In response to an earlier post titled “Electronic Music Artists – REAL or FAKE,” a reader posted an interesting comment which we are pasting below:
I don’t know if it’s a real artist or artwork or not, but the Mr. D.o.B. album would sound like a great value if the artwork is anything to go by (pretty accurate image of how I felt on DOB – very similar visual aspect was on my menu as well). (Monster Loop note: “DOB” is a widely used acronym which stands for many things, such as “Department of Buildings.” It also stands for “Brolamfetamine” an amphetamine and hallucinogen and, as discussed below, is the signature character of Japanese contemporary artist, Takashi Murakami.)
So I say Mr. D.o.B. is a real one, same as the experience he had after taking DOB and, if I’m wrong, then someone should use that artwork as it is pretty f** mental and the album would be 18 hours of madness.
[Concerning real vs. fake artist]: Patterns of sounds played to a timed beat gives you music, so surely anything that matches this criteria is music, and it does not matter what your instrument is – it’s all the same. Some people play a piano, others play electronic instruments, so if the electronic artists are “fake,” so are the pianists, and if a pianist is a “real” artist, then so is an “electronicalist.” If I was pulling my dogs tail and making him scream to a beat, I would be an artist also; the artist could be called “dogeter” or “tail pullyist.”
We quite like this comment, and have the following response.
We did a little research and learned the print is by Takashi Murakami, a very talented contemporary Japanese artist from Tokyo. In 2008, Murakami was named one of Time magazine’s “100 Most Influential People”, the only visual artist included. In September, 2010 Murakami became the third contemporary artist, and first Japanese, to exhibit his works at the Palace of Versailles in France, filling 15 rooms and the park with his sculptures, paintings, a decorative carpet, and lamps.
As to the other part of your message – when we indicated some of the artists were “fake,” we did not mean this word in any pejorative sense (i.e., that certain Electronica musicians should not be considered “real” artists). We actually did make up those names – other than the 5 that are real flesh and blood bands – and did artwork for the 7 fictitious artists we made up. There is no band, for example, named “Beautiful Dream” – at least not in this dimension of space and time and/or in the traditional sense of the term. Perhaps by our creating these fictional artists they have become in some sense real, and who is to say what’s “real”? (i.e., does it have to be visible? tangible? perceivable to human senses? etc.) But we digress. Mr. D.o.B. is quite real; you may find him and stream his D.o.B. brand of music on Reverbnation.
You make an interesting point – i.e., that one should not have too narrow of a definition of what constitutes music. We agree.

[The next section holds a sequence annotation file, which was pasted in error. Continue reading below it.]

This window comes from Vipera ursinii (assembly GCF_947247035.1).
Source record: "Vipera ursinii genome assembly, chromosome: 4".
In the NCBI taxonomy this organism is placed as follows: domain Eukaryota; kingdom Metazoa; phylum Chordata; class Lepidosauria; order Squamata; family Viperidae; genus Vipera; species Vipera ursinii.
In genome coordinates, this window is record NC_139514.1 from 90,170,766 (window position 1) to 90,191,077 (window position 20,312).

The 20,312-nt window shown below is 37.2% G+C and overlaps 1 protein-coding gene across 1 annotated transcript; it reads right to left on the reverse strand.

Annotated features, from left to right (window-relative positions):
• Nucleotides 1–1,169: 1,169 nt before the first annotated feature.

In attempting to define music, Wikipedia itself begins with the caveat that “[h]ow to define music has long been the subject of debate by philosophers of art, lexicographers, composers, music critics, musicians, semiologists, linguists, sociologists, and neurologists.” Wikipedia then provides a definition of music, coined by Edgard Varèse, that it is “organized sound.” This definition seems to support your point.
Some argue, however, that this broad definitional approach – which focuses on the terms construction – delimits the meaning of music. The definition needs, it is argued, to also include a subjective component. Following this line of thought, “music” might be considered any wavelength produced by natural phenomena (or algorithm) which may be received and interpreted by means of aesthetic, cognitive processes. There are a couple of obvious problems with this definition. One, it incorporates the ambiguous term “aesthetic” (whose taste counts here and how is that defined?). Two, it is anthropocentric (defines music in strictly human terms).
On the other end of the spectrum, some may consider your definition too narrow. First, is a “timed beat,” for example, necessary for sound to constitute music? The great and legendary electronic music artist Aphex Twin, who we suspect is from your neck of the woods, might not qualify as a musician. Second, it assumes the sounds emitted by nature and the universe itself are not “organized.” And third, what exactly do we mean by “time”? We at Monster Loop believe it is a mere illusion and that all “times” actually exist simultaneously.
Were he alive today, the great Jacques Derrida might conclude the discussion by saying that no definition can ever truly convey meaning because any definition must, of necessity, refer to something beyond itself. That is, meaning is never fully present in a definition. Thus – and we suspect you would not disagree with us, it’s best to sit back and enjoy the sound, er uh, music. But please don’t be a dogeter and pull poochie’s tail; we love animals.